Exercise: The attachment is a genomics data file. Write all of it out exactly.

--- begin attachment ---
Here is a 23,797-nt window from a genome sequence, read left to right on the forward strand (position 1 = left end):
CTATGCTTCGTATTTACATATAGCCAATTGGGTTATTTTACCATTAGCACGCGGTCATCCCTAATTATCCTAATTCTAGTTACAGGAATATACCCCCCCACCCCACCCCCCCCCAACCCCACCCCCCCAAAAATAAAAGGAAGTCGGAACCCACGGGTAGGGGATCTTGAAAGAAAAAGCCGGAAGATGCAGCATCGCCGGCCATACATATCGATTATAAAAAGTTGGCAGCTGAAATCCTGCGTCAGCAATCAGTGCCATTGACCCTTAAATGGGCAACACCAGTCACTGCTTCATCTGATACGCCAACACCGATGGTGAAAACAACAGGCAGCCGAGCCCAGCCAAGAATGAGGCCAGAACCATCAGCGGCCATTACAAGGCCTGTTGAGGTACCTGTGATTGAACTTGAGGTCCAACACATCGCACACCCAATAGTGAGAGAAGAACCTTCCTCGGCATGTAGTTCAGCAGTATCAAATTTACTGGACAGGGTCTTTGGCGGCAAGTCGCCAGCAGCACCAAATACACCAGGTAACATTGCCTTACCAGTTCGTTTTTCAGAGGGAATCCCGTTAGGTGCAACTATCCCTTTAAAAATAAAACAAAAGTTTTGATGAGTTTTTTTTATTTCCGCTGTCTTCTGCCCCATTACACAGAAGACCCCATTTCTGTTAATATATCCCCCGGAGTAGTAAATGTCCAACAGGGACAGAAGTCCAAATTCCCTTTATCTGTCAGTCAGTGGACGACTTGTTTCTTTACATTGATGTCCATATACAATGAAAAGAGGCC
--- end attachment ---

Here is a 23,797-nt window from a genome sequence, read left to right on the forward strand (position 1 = left end):
CTATGCTTCGTATTTACATATAGCCAATTGGGTTATTTTACCATTAGCACGCGGTCATCCCTAATTATCCTAATTCTAGTTACAGGAATATACCCCCCCACCCCACCCCCCCCCAACCCCACCCCCCCAAAAATAAAAGGAAGTCGGAACCCACGGGTAGGGGATCTTGAAAGAAAAAGCCGGAAGATGCAGCATCGCCGGCCATACATATCGATTATAAAAAGTTGGCAGCTGAAATCCTGCGTCAGCAATCAGTGCCATTGACCCTTAAATGGGCAACACCAGTCACTGCTTCATCTGATACGCCAACACCGATGGTGAAAACAACAGGCAGCCGAGCCCAGCCAAGAATGAGGCCAGAACCATCAGCGGCCATTACAAGGCCTGTTGAGGTACCTGTGATTGAACTTGAGGTCCAACACATCGCACACCCAATAGTGAGAGAAGAACCTTCCTCGGCATGTAGTTCAGCAGTATCAAATTTACTGGACAGGGTCTTTGGCGGCAAGTCGCCAGCAGCACCAAATACACCAGGTAACATTGCCTTACCAGTTCGTTTTTCAGAGGGAATCCCGTTAGGTGCAACTATCCCTTTAAAAATAAAACAAAAGTTTTGATGAGTTTTTTTTATTTCCGCTGTCTTCTGCCCCATTACACAGAAGACCCCATTTCTGTTAATATATCCCCCGGAGTAGTAAATGTCCAACAGGGACAGAAGTCCAAATTCCCTTTATCTGTCAGTCAGTGGACGACTTGTTTCTTTACATTGATGTCCATATACAATGAAAAGAGGCC